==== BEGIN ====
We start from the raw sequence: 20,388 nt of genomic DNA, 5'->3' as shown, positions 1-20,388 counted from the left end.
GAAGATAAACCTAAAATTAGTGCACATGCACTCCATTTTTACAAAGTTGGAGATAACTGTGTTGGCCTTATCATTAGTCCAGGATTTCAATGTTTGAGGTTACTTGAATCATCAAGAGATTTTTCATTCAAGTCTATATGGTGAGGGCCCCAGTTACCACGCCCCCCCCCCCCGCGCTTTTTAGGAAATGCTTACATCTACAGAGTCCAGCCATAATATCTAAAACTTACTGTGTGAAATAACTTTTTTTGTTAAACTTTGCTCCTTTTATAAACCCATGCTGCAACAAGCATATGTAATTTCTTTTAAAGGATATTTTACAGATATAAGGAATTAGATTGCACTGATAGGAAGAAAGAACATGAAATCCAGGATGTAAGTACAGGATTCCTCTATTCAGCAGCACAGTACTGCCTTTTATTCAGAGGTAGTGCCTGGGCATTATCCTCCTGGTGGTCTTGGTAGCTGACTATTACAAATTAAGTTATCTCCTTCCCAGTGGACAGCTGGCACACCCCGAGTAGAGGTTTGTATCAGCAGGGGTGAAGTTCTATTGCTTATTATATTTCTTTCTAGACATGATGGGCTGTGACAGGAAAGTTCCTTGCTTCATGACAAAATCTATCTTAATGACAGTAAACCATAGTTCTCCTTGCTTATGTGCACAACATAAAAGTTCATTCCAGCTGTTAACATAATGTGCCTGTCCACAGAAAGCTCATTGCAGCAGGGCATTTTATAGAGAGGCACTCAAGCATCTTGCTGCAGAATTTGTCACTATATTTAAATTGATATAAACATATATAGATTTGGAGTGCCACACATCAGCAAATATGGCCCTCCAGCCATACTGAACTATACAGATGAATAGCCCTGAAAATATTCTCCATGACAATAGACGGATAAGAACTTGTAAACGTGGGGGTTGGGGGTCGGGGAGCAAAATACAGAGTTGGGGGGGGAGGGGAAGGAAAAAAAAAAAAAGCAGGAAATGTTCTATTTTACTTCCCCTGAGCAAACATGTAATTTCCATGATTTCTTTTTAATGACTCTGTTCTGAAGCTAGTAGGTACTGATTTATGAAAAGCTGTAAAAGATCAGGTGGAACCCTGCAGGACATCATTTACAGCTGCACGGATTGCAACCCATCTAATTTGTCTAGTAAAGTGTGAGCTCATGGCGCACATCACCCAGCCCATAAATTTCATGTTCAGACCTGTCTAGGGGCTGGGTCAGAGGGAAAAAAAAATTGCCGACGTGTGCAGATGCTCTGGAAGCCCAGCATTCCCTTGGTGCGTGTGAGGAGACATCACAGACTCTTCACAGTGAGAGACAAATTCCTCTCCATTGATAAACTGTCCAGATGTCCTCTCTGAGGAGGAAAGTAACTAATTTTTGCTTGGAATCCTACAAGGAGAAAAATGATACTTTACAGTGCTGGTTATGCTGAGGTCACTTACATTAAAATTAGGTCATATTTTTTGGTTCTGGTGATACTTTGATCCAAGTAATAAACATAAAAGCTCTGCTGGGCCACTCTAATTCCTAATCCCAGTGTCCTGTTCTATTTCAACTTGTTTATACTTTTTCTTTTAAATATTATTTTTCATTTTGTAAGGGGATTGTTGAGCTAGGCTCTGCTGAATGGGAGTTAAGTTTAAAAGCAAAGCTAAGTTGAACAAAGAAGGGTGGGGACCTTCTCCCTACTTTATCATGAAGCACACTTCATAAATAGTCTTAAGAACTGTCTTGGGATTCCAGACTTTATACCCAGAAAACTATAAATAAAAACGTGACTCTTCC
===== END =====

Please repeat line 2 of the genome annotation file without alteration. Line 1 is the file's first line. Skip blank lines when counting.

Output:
GAAGATAAACCTAAAATTAGTGCACATGCACTCCATTTTTACAAAGTTGGAGATAACTGTGTTGGCCTTATCATTAGTCCAGGATTTCAATGTTTGAGGTTACTTGAATCATCAAGAGATTTTTCATTCAAGTCTATATGGTGAGGGCCCCAGTTACCACGCCCCCCCCCCCCGCGCTTTTTAGGAAATGCTTACATCTACAGAGTCCAGCCATAATATCTAAAACTTACTGTGTGAAATAACTTTTTTTGTTAAACTTTGCTCCTTTTATAAACCCATGCTGCAACAAGCATATGTAATTTCTTTTAAAGGATATTTTACAGATATAAGGAATTAGATTGCACTGATAGGAAGAAAGAACATGAAATCCAGGATGTAAGTACAGGATTCCTCTATTCAGCAGCACAGTACTGCCTTTTATTCAGAGGTAGTGCCTGGGCATTATCCTCCTGGTGGTCTTGGTAGCTGACTATTACAAATTAAGTTATCTCCTTCCCAGTGGACAGCTGGCACACCCCGAGTAGAGGTTTGTATCAGCAGGGGTGAAGTTCTATTGCTTATTATATTTCTTTCTAGACATGATGGGCTGTGACAGGAAAGTTCCTTGCTTCATGACAAAATCTATCTTAATGACAGTAAACCATAGTTCTCCTTGCTTATGTGCACAACATAAAAGTTCATTCCAGCTGTTAACATAATGTGCCTGTCCACAGAAAGCTCATTGCAGCAGGGCATTTTATAGAGAGGCACTCAAGCATCTTGCTGCAGAATTTGTCACTATATTTAAATTGATATAAACATATATAGATTTGGAGTGCCACACATCAGCAAATATGGCCCTCCAGCCATACTGAACTATACAGATGAATAGCCCTGAAAATATTCTCCATGACAATAGACGGATAAGAACTTGTAAACGTGGGGGTTGGGGGTCGGGGAGCAAAATACAGAGTTGGGGGGGGAGGGGAAGGAAAAAAAAAAAAAGCAGGAAATGTTCTATTTTACTTCCCCTGAGCAAACATGTAATTTCCATGATTTCTTTTTAATGACTCTGTTCTGAAGCTAGTAGGTACTGATTTATGAAAAGCTGTAAAAGATCAGGTGGAACCCTGCAGGACATCATTTACAGCTGCACGGATTGCAACCCATCTAATTTGTCTAGTAAAGTGTGAGCTCATGGCGCACATCACCCAGCCCATAAATTTCATGTTCAGACCTGTCTAGGGGCTGGGTCAGAGGGAAAAAAAAATTGCCGACGTGTGCAGATGCTCTGGAAGCCCAGCATTCCCTTGGTGCGTGTGAGGAGACATCACAGACTCTTCACAGTGAGAGACAAATTCCTCTCCATTGATAAACTGTCCAGATGTCCTCTCTGAGGAGGAAAGTAACTAATTTTTGCTTGGAATCCTACAAGGAGAAAAATGATACTTTACAGTGCTGGTTATGCTGAGGTCACTTACATTAAAATTAGGTCATATTTTTTGGTTCTGGTGATACTTTGATCCAAGTAATAAACATAAAAGCTCTGCTGGGCCACTCTAATTCCTAATCCCAGTGTCCTGTTCTATTTCAACTTGTTTATACTTTTTCTTTTAAATATTATTTTTCATTTTGTAAGGGGATTGTTGAGCTAGGCTCTGCTGAATGGGAGTTAAGTTTAAAAGCAAAGCTAAGTTGAACAAAGAAGGGTGGGGACCTTCTCCCTACTTTATCATGAAGCACACTTCATAAATAGTCTTAAGAACTGTCTTGGGATTCCAGACTTTATACCCAGAAAACTATAAATAAAAACGTGACTCTTCC